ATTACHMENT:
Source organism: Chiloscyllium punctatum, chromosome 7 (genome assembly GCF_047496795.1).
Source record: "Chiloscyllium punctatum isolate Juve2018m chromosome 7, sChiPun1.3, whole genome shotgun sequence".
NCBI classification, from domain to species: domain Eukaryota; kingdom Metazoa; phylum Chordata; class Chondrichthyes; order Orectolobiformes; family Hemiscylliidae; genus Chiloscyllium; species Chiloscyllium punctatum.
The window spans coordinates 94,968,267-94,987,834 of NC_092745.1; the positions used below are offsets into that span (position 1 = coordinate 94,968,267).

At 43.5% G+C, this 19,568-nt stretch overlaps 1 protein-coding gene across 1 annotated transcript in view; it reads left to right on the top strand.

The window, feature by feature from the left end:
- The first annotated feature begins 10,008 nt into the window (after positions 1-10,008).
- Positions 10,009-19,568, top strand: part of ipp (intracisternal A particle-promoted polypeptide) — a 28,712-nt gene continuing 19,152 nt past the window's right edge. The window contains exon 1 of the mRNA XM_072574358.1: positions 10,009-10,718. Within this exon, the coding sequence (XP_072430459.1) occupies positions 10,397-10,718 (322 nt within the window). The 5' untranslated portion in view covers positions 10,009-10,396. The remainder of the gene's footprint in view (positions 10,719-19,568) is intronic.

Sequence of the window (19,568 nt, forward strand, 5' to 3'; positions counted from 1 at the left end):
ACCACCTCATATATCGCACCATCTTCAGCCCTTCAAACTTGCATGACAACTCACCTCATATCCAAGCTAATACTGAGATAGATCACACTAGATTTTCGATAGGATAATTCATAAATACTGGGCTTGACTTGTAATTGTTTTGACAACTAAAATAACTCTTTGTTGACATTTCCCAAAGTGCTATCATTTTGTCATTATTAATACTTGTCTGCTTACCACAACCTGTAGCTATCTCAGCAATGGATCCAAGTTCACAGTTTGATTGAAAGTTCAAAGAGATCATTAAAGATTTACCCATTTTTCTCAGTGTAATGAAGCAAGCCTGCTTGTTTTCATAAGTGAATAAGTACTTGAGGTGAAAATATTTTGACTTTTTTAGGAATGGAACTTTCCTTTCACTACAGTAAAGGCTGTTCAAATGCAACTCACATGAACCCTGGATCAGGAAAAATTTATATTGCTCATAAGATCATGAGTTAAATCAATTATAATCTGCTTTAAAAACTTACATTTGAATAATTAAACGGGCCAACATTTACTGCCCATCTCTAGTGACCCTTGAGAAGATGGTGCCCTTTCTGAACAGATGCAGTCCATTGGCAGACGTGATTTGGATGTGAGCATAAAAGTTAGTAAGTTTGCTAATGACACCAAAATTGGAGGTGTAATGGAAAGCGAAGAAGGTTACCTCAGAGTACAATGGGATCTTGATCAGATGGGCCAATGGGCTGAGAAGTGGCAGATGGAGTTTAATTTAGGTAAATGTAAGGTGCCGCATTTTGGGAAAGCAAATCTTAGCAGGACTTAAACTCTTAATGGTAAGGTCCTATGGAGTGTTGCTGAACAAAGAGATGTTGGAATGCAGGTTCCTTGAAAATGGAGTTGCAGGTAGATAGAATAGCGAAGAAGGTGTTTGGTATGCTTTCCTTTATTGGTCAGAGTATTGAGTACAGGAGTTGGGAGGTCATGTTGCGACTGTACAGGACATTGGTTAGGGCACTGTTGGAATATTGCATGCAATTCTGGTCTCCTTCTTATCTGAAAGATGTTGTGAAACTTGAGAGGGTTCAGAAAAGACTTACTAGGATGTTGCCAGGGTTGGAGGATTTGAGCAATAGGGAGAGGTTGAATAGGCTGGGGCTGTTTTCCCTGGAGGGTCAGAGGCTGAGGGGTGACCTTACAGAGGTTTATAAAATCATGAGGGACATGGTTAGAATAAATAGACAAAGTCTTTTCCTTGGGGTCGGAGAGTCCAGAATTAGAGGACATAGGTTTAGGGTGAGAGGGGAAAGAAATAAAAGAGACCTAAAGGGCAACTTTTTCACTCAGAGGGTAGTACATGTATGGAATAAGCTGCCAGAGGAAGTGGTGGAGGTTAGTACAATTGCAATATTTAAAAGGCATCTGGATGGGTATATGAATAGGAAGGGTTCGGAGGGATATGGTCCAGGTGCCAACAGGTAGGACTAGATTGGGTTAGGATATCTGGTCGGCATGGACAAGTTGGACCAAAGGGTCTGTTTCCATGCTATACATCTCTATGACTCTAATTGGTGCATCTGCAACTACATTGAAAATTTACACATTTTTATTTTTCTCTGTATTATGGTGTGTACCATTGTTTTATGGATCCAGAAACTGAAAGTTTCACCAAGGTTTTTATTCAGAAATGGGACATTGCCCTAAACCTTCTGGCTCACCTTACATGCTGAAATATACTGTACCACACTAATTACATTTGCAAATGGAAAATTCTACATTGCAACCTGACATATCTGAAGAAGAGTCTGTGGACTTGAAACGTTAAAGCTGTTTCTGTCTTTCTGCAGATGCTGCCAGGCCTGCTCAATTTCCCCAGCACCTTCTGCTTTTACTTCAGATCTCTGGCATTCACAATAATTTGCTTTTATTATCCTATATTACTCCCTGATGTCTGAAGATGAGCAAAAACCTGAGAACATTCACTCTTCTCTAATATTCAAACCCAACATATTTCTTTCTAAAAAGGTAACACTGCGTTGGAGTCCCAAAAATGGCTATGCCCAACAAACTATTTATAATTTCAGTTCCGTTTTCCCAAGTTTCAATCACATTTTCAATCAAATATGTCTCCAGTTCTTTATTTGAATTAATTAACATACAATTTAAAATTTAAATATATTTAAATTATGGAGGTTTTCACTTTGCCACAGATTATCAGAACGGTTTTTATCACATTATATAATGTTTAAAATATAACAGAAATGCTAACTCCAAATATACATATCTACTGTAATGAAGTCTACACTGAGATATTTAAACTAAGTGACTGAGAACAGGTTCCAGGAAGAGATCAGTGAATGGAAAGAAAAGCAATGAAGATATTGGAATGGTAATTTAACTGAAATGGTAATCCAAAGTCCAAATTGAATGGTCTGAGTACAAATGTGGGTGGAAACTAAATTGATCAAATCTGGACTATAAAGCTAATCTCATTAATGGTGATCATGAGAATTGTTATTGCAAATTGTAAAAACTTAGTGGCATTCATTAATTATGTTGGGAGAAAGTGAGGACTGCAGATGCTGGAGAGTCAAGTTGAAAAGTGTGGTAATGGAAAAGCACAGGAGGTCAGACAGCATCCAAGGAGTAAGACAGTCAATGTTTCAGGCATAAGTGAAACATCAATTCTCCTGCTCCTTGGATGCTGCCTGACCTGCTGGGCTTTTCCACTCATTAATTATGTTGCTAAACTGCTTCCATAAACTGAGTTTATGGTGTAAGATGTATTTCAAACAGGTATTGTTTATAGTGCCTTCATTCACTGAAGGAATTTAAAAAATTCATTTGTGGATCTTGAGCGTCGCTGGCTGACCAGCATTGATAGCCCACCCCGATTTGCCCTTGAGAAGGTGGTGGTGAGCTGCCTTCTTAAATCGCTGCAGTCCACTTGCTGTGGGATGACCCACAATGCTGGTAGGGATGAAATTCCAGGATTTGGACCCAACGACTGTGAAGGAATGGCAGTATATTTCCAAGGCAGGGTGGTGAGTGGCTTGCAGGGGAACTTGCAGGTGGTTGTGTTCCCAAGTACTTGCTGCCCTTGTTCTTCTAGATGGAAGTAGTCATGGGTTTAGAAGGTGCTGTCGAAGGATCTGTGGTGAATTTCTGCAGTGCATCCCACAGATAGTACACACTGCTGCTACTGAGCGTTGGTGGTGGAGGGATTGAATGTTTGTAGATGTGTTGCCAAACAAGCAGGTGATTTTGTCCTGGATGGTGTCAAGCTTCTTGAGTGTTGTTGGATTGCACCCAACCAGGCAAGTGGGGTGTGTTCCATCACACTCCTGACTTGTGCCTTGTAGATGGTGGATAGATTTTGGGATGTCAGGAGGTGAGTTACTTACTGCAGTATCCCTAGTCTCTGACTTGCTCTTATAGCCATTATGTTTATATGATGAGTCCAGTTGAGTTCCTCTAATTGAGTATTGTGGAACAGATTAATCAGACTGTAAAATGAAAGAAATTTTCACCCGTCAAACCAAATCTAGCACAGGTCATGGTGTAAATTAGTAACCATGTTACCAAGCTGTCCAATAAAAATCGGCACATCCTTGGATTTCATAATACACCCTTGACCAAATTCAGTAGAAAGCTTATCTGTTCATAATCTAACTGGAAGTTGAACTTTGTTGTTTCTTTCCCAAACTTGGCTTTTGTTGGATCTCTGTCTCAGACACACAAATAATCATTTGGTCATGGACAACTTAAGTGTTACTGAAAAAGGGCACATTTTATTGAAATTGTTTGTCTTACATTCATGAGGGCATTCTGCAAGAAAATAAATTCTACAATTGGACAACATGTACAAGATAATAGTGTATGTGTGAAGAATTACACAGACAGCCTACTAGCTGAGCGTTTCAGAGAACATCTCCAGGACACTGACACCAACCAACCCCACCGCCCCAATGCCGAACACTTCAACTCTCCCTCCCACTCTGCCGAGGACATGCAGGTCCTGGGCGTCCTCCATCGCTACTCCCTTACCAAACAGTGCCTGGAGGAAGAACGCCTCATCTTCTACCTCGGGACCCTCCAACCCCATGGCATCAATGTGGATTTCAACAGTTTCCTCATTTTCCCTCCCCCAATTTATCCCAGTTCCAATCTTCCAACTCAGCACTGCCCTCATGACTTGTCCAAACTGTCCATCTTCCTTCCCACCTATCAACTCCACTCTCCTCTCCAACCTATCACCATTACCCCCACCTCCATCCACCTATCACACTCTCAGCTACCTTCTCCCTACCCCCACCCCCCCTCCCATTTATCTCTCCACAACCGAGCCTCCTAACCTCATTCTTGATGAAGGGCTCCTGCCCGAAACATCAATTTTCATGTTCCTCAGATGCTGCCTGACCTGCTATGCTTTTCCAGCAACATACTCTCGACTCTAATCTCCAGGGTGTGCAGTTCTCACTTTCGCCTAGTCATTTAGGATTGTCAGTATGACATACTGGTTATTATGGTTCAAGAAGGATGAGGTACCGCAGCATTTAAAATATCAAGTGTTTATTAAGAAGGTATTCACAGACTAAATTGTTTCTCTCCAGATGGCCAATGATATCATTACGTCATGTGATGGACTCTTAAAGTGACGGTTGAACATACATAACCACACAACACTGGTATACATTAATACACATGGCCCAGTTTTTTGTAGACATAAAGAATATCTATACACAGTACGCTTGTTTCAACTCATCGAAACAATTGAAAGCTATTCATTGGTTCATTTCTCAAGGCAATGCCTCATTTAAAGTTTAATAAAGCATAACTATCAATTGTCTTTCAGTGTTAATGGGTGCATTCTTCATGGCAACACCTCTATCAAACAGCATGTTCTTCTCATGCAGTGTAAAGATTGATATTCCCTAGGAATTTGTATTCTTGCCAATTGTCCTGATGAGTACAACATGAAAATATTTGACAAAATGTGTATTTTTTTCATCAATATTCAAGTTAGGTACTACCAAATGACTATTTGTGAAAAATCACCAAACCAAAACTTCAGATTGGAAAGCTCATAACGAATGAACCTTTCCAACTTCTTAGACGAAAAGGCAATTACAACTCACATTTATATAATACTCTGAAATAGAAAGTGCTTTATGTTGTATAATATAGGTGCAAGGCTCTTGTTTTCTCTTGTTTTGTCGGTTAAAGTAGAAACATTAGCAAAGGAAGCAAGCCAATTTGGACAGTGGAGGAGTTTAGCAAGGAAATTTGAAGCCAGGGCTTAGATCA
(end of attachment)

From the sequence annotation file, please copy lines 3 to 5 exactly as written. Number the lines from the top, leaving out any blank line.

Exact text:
NCBI classification, from domain to species: domain Eukaryota; kingdom Metazoa; phylum Chordata; class Chondrichthyes; order Orectolobiformes; family Hemiscylliidae; genus Chiloscyllium; species Chiloscyllium punctatum.
The window spans coordinates 94,968,267-94,987,834 of NC_092745.1; the positions used below are offsets into that span (position 1 = coordinate 94,968,267).

At 43.5% G+C, this 19,568-nt stretch overlaps 1 protein-coding gene across 1 annotated transcript in view; it reads left to right on the top strand.